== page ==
How Long Is the Due Diligence Period in Commercial Real Estate?

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March 2, 2023

Hand holding a timer for due diligence period while two men in background surveys a commercial property

Due diligence is a process through which commercial real estate investors can protect themselves from buying properties that might turn out to be bad investments. In a bid to know how much time they have to do this, many investors ask, how long is the due diligence period in commercial real estate?

How Long Is the Due Diligence Period in Commercial Real Estate?

Usually, the due diligence period for commercial property lasts for a period of 30 and 60 days. The due diligence period, also known as the investigative period, should be long enough for a buyer to conduct the necessary investigation and inspections to ascertain whether or not a property is a good choice.

Commercial real estate property

The length of the due diligence period for commercial property is subject to change, depending on the specific needs of the buyer. This is because, during this period, the buyer has to determine whether the property suits the particular requirements for the business it is intended for. The time needed for this varies from business to business. 

When Does the Due Diligence Period Begin?

Since due diligence is used to determine whether or not a commercial property is a good deal, it is best carried out as early as possible in commercial real estate to determine its track record. Due diligence could be carried out either before or after the signing of the purchase and sale contract. 

If carried out after signing, then the buyer has the right to terminate the contract while the due diligence period is still ongoing, on the grounds that the property does not suit his exact needs. If carried out before the signing of this contract, however, the seller might require some form of purchase agreement signed to protect his interest. 

Factors That Affect the Length of Due Diligence Period

As mentioned earlier, the duration it takes for due diligence period to be fully executed for commercial real estate is subject to change, because the specific requirements that need to be satisfied vary based on the intended use. Here are a few factors or best practice that could either make the due diligence period shorter -less than 30 days- or longer -more than 60 days-:

State Laws

Many states have specific laws guiding the process of acquiring a real estate property and by extension, commercial property within their jurisdiction. These laws affect real estate transactions within the state, and by extension, could affect the length of time it takes to carry out due diligence in commercial real estate.

How Can State Laws Make For a Longer Due Diligence Period?

Using Kentucky as an example, where the state laws require that a municipal lien search has to be conducted before the closing of all real estate transactions carried out within the state. This implies that people looking for investment in a commercial real estate opportunity or commercial property in Kentucky in a bid to meet this requirement, might need a longer due diligence period.

How Can State Laws Make For a Super Fast Due Diligence Period?

State laws could also help in promoting a quick diligence period. In states where the laws are more lax, and for example, do not require real estate investors to carry out a municipal lien search or some other formality, due diligence could take a shorter time, possibly only about 30 days to complete. A real estate attorney can help out here.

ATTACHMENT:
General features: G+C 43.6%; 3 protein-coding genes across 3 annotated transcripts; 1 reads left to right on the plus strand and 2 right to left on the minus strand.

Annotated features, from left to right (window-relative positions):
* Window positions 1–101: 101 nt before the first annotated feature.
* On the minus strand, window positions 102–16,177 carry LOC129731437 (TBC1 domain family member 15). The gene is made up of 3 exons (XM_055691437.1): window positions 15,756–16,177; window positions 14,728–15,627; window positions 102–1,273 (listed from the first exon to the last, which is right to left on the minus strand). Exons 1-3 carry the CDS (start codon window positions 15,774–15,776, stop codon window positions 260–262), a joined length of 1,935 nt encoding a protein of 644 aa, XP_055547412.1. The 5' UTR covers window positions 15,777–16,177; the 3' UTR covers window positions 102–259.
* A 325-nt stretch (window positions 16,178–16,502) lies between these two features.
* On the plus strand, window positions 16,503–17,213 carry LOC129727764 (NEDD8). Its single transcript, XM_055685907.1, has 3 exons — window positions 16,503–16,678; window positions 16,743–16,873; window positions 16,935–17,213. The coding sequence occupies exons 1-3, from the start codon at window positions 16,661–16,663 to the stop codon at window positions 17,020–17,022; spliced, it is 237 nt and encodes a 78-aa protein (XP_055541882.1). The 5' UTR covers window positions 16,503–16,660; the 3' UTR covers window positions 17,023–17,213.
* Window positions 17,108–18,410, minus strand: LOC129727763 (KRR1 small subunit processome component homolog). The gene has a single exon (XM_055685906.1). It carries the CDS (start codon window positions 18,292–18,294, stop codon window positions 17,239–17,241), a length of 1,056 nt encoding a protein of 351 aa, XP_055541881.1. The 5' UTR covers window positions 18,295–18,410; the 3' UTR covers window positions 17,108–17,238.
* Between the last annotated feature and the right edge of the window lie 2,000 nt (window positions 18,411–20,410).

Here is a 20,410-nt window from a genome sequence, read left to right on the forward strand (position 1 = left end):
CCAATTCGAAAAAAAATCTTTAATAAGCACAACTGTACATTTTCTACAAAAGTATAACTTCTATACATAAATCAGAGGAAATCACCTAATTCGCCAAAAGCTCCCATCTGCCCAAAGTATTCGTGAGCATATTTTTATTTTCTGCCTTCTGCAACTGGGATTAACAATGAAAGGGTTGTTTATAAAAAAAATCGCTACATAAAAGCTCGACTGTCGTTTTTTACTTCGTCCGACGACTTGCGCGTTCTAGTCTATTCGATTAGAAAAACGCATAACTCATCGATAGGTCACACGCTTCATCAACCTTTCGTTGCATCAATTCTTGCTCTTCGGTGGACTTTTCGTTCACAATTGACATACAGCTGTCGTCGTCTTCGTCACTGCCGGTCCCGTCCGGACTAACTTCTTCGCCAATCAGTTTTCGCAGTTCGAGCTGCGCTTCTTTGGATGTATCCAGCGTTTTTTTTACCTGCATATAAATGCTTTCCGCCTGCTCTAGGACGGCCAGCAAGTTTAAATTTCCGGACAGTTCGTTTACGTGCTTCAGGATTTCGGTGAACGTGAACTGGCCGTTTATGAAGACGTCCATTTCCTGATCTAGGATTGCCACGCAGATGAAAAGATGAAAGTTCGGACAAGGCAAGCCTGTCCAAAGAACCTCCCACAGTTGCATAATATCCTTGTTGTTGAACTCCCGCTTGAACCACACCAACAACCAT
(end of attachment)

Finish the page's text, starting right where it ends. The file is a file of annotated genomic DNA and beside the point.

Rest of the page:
Zoning Regulations 

While purchasing a commercial property, a zoning review has to be done and zoning rules have to be put into consideration to ensure that the intended use of the property falls in line with the land use classifications

How Can These Regulations Make Due Diligence Period Longer?

During commercial due diligence, it could be discovered that a property cannot be used as a result of zoning regulations. When this happens, the buyer could either choose to make changes to the property or to its intended use, hence requiring extra time to apply for the necessary permits and licenses, which would consequently drag out the due diligence period. 

How Can These Regulations Make Due Diligence Period Super Fast?

If the intended use of a commercial property fits into the zoning regulations, the buyer is free to go ahead with purchase without any restrictions as regards land use including undeveloped land. This saves the time that the buyer would have otherwise spent trying to alter the property to suit the rules, hence making the due diligence shorter than usual. 

Drone shot of a city area

During your thorough due diligence period, it is advisable to contract the services of a professional broker, such as Si Vales Valeo Real Estate, to assist you with CRE analysis and negotiate deals with the professionals you need to ensure the due diligence is carried out correctly for your real estate investment.

Step By Step Process Of Due Diligence In Commercial Real Estate

Due diligence in commercial real estate involves a comprehensive investigation of the property and the deal’s terms to evaluate the risks and benefits of the investment. Here’s a step-by-step process of commercial real estate due diligence:

Reviewing Documents

The first step in the process is to review the property’s legal documents, including the lease agreements, lease payment history, title reports, property surveys, zoning codes, and environmental reports. 

The buyer’s attorney will review these documents (including the loan documents and financing options) to identify any legal or financial issues that may arise during the transaction. This plays a crucial role in investment decisions as it can impact investment goals and business licenses.

Physical Inspection

The second step is to conduct a physical inspection of the property for risk assessment. A property inspector or civil engineer will evaluate the property’s physical condition and provide a report to ensure you get a fair deal. 

This physical assessment includes reviewing the property’s building and structural components, such as the roof, foundation, HVAC, electrical and plumbing systems, other factors like whether lead based paint was used, and any other amenities, such as pools, elevators, and parking areas (as is found in an apartment building).

Environmental Review

Conducting a proper environmental review involves evaluating the property’s environmental condition, including the potential presence of hazardous materials, such as lead, asbestos, or mold. An environmental consultant will review the property and conduct soil and water tests to identify potential hazards. The neighbor’s property may be used for assessment as well.

The purpose is to assess the environmental risks associated with the property and determine the extent of any remediation or mitigation necessary. The environmental reports could also factor into property management.